Continued movement of the shuttle member 512 to its full stroke in the opposite direction (i.e., to the right as shown in FIG. 13) results in the cam surface 518 b maintaining a force applied to compression member 502 b so that an external pressure maintains the fluid passage 504 b (FIG. 15C) within the aspiration line 24. The other compression member 502 a is biased upwardly by the springs 516 in this position of the shuttle member 512 so it does not apply an external pressure to the aspiration line 24 at the spaced apart location. FIGS. 15D and 15E illustrate movement of the compression member 512 back in the direction described in connection with FIG. 15A. During the entire full stroke of the shuttle member 512 in each opposite direction, the aspiration line 24 has a reduced inner diameter either at fluid passage 504 a, fluid passage 504 b, or at both fluid passages, so that the reduced diameter of the aspiration line 24 limits post occlusion surge inflow of fluid in the aspiration line 24 following an occlusion break at the tip 22 yet debris is allowed to pass through the aspiration line 24 to the receptacle (not shown) of the phacoemulsification machine 14. The shuttle member 512 may be actuated at a rapid rate, such as about 400 cycles per minute.

While the present invention has been illustrated by a description of various embodiments and while these embodiments have been described in considerable detail, it is not the intention of the applicant to restrict or in any way limit the scope of the appended claims to such detail. Additional advantages and modifications will readily appear to those skilled in the art. The invention in its broader aspects is therefore not limited to the specific details, representative apparatus and method, and illustrative example shown and described. Accordingly, departures may be made from such details without departing from the spirit or scope of applicant's general inventive concept.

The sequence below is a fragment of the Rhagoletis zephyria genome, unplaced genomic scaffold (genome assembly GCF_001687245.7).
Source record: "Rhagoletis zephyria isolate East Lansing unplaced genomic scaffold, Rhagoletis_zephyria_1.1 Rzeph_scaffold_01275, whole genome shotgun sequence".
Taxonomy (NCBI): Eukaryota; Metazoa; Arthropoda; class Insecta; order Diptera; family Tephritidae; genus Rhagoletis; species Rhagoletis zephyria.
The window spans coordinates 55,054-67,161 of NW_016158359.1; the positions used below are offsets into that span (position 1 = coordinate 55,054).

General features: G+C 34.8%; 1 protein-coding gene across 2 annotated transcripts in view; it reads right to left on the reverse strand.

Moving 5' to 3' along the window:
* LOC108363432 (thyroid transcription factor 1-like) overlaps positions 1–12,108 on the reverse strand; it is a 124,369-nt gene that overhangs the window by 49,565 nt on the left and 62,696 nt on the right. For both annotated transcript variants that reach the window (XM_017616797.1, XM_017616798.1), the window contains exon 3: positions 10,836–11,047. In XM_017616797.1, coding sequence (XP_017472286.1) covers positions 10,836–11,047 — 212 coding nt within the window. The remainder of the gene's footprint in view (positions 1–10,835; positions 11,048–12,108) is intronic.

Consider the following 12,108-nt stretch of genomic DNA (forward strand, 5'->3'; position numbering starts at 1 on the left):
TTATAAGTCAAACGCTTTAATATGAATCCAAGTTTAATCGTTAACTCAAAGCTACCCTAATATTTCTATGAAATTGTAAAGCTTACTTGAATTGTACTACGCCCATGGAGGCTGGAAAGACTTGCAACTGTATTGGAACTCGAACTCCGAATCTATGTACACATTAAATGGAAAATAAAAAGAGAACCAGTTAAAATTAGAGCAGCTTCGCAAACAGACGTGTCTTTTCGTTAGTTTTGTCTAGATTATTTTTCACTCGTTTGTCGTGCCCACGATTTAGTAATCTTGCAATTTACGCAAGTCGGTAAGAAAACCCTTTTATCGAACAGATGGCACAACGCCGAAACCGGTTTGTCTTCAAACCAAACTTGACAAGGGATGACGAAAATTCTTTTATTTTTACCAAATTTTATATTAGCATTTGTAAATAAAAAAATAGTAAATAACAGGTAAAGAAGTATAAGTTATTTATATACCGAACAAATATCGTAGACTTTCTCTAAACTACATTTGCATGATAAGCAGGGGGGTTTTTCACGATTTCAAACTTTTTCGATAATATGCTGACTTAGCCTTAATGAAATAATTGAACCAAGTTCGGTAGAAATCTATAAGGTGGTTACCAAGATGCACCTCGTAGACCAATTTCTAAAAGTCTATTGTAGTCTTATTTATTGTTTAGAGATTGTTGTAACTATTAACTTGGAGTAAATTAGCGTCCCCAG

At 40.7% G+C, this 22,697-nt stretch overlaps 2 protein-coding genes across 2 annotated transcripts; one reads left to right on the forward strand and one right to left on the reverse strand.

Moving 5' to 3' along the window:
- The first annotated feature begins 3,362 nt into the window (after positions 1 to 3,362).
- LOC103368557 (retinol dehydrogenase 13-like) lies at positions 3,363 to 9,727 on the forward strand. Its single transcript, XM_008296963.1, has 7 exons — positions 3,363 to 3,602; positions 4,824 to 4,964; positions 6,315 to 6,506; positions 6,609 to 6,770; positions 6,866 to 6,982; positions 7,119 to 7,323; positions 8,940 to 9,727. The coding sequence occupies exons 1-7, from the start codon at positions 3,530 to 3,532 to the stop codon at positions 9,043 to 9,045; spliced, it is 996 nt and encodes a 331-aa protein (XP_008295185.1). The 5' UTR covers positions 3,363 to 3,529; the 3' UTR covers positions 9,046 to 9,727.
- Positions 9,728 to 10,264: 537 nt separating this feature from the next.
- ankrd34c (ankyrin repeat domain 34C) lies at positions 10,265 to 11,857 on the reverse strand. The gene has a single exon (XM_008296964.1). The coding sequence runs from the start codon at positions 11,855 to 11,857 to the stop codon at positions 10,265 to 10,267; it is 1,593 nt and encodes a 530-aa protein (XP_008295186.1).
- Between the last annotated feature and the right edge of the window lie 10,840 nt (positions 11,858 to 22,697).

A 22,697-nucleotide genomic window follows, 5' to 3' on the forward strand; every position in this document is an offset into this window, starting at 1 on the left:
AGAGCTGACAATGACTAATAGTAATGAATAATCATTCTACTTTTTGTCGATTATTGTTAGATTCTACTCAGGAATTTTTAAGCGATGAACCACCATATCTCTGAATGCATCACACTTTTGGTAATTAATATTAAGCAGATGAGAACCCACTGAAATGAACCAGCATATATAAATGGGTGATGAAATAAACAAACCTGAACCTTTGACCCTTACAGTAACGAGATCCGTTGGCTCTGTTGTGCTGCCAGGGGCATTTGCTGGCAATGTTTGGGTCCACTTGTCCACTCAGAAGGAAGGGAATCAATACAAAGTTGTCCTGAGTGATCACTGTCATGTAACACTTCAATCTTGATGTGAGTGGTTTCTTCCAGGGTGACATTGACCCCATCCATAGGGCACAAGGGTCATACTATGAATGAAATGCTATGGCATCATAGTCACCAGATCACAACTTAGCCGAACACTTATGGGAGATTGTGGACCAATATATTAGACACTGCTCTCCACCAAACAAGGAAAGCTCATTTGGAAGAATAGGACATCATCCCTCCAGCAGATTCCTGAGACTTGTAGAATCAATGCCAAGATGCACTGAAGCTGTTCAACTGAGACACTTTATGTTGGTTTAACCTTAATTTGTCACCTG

Patent Citations
Cited PatentFiling datePublication dateApplicantTitle
US4702733 *Nov 22, 1985Oct 27, 1987Innovative Surgical Products, Inc.Foot actuated pinch valve and high vacuum source for irrigation/aspiration handpiece system
US4787889Nov 9, 1987Nov 29, 1988Coopervision, Inc.Ophthalmological surgical instrument
US4808154Oct 26, 1983Feb 28, 1989Freeman Jerre MPhacoemulsification/irrigation and aspiration sleeve apparatus